Using space- and ground-based telescopes, scientists have now identified numerous terrestrial planets around distant stars. However, many of these planets are in solar systems that are very different to our own, and have complex orbital dynamics. Determining conditions at the surface of these planets, and thereby their habitability, requires understanding latitudinally dependent flux incident a the top of their atmospheres. Two things that affect this flux are orbital eccentricity and obliquity. A new study delves into the issue of flux variation in the context of four known multi-planet systems. Implications of the simulations on climate models for terrestrial planets are discussed, as well as signatures of planetary obliquity that could be detectable with today’s instruments.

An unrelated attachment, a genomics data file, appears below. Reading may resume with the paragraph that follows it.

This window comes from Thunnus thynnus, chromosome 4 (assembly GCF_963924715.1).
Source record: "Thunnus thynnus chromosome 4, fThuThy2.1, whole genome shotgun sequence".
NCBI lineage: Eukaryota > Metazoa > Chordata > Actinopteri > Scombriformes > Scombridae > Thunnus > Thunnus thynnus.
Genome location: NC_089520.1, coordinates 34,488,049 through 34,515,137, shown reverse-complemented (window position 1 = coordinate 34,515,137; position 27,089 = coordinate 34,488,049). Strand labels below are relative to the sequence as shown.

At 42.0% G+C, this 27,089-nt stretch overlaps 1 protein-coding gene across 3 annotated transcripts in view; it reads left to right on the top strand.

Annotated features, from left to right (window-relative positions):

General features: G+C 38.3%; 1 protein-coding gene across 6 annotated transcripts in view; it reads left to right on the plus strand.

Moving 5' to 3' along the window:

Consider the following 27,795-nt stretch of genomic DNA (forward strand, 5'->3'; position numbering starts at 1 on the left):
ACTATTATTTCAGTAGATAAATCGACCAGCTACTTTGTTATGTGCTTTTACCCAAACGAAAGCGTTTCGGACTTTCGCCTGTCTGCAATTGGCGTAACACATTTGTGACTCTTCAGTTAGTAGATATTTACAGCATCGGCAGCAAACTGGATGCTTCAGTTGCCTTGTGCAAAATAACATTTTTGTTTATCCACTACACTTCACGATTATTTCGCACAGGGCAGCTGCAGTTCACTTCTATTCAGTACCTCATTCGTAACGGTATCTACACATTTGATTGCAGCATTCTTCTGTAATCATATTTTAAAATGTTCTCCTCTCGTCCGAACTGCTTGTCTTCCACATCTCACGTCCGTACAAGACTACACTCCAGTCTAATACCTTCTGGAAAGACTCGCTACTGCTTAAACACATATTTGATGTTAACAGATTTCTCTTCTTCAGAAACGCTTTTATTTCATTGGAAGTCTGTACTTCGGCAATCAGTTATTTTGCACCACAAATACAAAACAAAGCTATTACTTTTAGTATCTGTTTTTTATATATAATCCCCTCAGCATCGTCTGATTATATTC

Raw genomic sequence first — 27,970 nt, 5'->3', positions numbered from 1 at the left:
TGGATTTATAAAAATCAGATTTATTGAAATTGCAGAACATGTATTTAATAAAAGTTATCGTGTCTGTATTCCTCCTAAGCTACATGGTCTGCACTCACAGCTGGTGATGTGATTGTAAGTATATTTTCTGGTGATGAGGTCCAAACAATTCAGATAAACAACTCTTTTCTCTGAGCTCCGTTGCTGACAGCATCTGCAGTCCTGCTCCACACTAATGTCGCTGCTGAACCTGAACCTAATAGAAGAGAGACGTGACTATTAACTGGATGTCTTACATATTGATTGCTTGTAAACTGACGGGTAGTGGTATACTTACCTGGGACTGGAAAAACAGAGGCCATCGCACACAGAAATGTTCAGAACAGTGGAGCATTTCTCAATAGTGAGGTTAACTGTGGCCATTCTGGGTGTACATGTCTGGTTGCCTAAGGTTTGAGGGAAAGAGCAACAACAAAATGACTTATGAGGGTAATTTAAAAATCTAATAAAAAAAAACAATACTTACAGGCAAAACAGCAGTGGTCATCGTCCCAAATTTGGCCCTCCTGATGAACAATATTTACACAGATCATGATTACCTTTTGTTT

The study, “Obliquity and Eccentricity Constraints for Terrestrial Exoplanets,” was published in The Astronomical Journal. The work was supported by the Nexus for Exoplanet System Science (NExSS). NExSS is a NASA research coordination network supported in part by the NASA Astrobiology Program. This program element is shared between NASA’s Planetary Science Division (PSD) and the Astrophysics Division.